Is it possible to get enough protein from vegan protein sources to keep your body running on all cylinders? The short answer is, of course.
Just because there is more protein in 100 grams of steak than there are in 100 grams of kidney beans doesn’t mean you can’t make it work. After all, protein is protein, regardless of the source. Am I right?
However, it can become a challenge to obtain all of the essential amino acids from single types of plant protein sources alone. Which is why I make the recommendation to incorporate a variety of sources that are high in protein, in addition to healthy fats to ensure you meet the required nutrients for optimal health and wellness.
You’ve likely heard that a quality plant-based diet is made up of whole, natural vegetables, fruits, nuts, seeds, grains, and legumes. But which ones are the best sources of protein?
Here are my top vegan protein sources, which stack up well against their carnivore counterparts.
Top 5 Vegan Protein Sources
1. Vegan Protein Powder
If you are going to use a vegan protein powder, it is crucial to ensure it contains multiple sources of plant-based proteins, as does BioTrust Harvest Protein Blend. Protein blends that contain multiple sources, such as pea, pumpkin, and hemp, provide you with all of the essential amino acids.
Hemp protein contains a complete, highly-digestible protein, as well as health-promoting essential fatty acids in a healthy ratio.
Pea protein contains a solid combination of essential amino acids for enhancing sports performance, and it may also help revitalize your muscles after exercise.
Pumpkin protein is rich in magnesium, which supports heart health, bone health, and regular bowel movements.
Individually, pea protein, hemp protein, and pumpkin protein are all phenomenal sources of plant-based protein, but when you can combine all three into a delicious shake blend, why wouldn’t you? It is one of the ultimate vegan protein sources.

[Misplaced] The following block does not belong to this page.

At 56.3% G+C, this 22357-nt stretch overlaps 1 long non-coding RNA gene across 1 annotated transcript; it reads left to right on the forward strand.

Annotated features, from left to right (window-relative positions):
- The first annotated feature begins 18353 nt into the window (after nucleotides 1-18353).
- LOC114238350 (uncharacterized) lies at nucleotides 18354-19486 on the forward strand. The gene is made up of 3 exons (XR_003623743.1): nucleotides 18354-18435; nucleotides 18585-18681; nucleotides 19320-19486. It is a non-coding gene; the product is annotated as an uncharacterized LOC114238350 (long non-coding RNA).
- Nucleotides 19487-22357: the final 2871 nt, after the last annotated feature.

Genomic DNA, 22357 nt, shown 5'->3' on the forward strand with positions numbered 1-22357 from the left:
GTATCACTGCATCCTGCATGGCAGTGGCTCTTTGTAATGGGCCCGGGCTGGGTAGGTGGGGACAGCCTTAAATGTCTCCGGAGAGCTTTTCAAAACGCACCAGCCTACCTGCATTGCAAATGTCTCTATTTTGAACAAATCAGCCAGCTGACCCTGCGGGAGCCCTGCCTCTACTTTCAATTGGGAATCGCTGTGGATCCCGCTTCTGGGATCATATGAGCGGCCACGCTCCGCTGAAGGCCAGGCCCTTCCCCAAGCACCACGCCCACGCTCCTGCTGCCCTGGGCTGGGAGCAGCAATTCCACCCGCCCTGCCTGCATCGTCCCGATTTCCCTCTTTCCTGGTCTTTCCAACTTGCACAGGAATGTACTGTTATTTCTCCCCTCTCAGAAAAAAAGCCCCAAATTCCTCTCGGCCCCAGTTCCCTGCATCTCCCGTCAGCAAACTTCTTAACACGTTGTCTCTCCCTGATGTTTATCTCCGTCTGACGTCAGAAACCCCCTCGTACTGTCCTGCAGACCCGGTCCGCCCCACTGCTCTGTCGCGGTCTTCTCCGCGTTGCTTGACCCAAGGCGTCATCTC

Beans, beans, they’re good for your heart… although this little ditty seems silly, tis true. A study published in the Journal of Nutrition suggests having just one half a cup of cooked beans daily might lower cholesterol. Additionally, beans contain a lot of soluble fiber which binds to cholesterol to help prevent it from being absorbed in the gut.
As if that weren’t enough, beans are a super inexpensive source of plant-based protein that pack a whopping 10 grams of protein in each ½ cup serving. There are so many varieties, and they are so versatile, so it’s no surprise these made my list.
If you want a super simple, tasty recipe, give this vegan chili recipe a try!
The nutrition profile of tofu is pretty impressive. Not only does tofu have a 3:1 protein-to-carb ratio, but it’s also linked to a reduced risk of prostate cancer. Per serving, it’s low in calories yet high in protein, amino acids, iron, and calcium.
One of the reasons I like to incorporate tofu into a healthy vegan diet is that you can prepare this ingredient a variety of ways (baked, fried, marinated, grilled, sautéed, or stir-fried), and it takes on the flavor of whatever ingredients it’s made with.
Also known as garbanzo beans, these tasty golden balls are technically a legume, but I think they’re deserving of their own category. Chickpeas are all-natural, nutrient-dense, and gluten-free, and let’s not neglect to mention that they are the main ingredient in hummus, which is all the rage these days.
Chickpeas are said to be a superfood due to their high levels of fiber, zinc, copper, beta-sitosterol, and iron. They also contain a boatload of fiber and protein, both of which help increase satiety. These will check all the boxes when it comes to keeping your cravings, energy, and hunger in check. Winning!
Fun fact: The liquid from canned garbanzo beans is often used as an egg replacer called aquafaba.
There are many types of lentils ranging from brown to green to Lentilles du Puy to red to yellow to black, and they all have different textures and tastes.
Lentils also provide exceptional amounts of seven important minerals, B vitamins, and more importantly, protein—all of this with virtually no fat.
Top Vegan Protein Sources: A Recap
Have you noticed a trend in my list of top vegan protein sources? Each of these are shades of browns, reds, and greens synonymous with nature. They’re are also free of additives, preservatives, or synthetic ingredients.
And if you want to find out more about vegan protein sources or plant-based diets in general, we have more resources right on this blog. Here are three of my favs: